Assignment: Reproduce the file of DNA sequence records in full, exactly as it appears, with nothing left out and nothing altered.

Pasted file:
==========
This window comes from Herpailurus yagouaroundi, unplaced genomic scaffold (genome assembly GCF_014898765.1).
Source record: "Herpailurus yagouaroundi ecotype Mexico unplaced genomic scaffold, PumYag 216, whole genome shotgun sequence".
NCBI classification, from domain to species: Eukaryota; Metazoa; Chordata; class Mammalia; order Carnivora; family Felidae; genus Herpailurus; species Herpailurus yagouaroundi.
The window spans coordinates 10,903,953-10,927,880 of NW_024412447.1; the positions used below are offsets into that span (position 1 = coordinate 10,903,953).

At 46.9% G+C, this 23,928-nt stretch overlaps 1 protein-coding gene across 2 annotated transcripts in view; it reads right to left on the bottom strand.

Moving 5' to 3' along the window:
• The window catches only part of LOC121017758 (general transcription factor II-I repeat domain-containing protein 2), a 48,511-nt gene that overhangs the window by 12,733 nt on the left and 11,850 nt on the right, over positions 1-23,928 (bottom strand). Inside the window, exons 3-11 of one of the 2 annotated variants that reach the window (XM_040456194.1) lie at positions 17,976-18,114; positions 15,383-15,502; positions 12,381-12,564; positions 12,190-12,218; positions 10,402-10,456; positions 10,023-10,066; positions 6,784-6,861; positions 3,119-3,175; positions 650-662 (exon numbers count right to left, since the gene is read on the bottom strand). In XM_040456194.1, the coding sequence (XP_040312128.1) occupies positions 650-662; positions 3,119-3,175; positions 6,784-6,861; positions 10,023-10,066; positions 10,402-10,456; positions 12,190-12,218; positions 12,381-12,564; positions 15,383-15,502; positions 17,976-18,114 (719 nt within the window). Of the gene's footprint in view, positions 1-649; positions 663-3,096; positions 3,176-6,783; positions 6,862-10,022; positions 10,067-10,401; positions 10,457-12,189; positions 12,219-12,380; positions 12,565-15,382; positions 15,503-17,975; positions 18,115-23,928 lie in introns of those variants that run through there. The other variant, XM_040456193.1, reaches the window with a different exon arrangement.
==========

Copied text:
This window comes from Herpailurus yagouaroundi, unplaced genomic scaffold (genome assembly GCF_014898765.1).
Source record: "Herpailurus yagouaroundi ecotype Mexico unplaced genomic scaffold, PumYag 216, whole genome shotgun sequence".
NCBI classification, from domain to species: Eukaryota; Metazoa; Chordata; class Mammalia; order Carnivora; family Felidae; genus Herpailurus; species Herpailurus yagouaroundi.
The window spans coordinates 10,903,953-10,927,880 of NW_024412447.1; the positions used below are offsets into that span (position 1 = coordinate 10,903,953).

At 46.9% G+C, this 23,928-nt stretch overlaps 1 protein-coding gene across 2 annotated transcripts in view; it reads right to left on the bottom strand.

Moving 5' to 3' along the window:
• The window catches only part of LOC121017758 (general transcription factor II-I repeat domain-containing protein 2), a 48,511-nt gene that overhangs the window by 12,733 nt on the left and 11,850 nt on the right, over positions 1-23,928 (bottom strand). Inside the window, exons 3-11 of one of the 2 annotated variants that reach the window (XM_040456194.1) lie at positions 17,976-18,114; positions 15,383-15,502; positions 12,381-12,564; positions 12,190-12,218; positions 10,402-10,456; positions 10,023-10,066; positions 6,784-6,861; positions 3,119-3,175; positions 650-662 (exon numbers count right to left, since the gene is read on the bottom strand). In XM_040456194.1, the coding sequence (XP_040312128.1) occupies positions 650-662; positions 3,119-3,175; positions 6,784-6,861; positions 10,023-10,066; positions 10,402-10,456; positions 12,190-12,218; positions 12,381-12,564; positions 15,383-15,502; positions 17,976-18,114 (719 nt within the window). Of the gene's footprint in view, positions 1-649; positions 663-3,096; positions 3,176-6,783; positions 6,862-10,022; positions 10,067-10,401; positions 10,457-12,189; positions 12,219-12,380; positions 12,565-15,382; positions 15,503-17,975; positions 18,115-23,928 lie in introns of those variants that run through there. The other variant, XM_040456193.1, reaches the window with a different exon arrangement.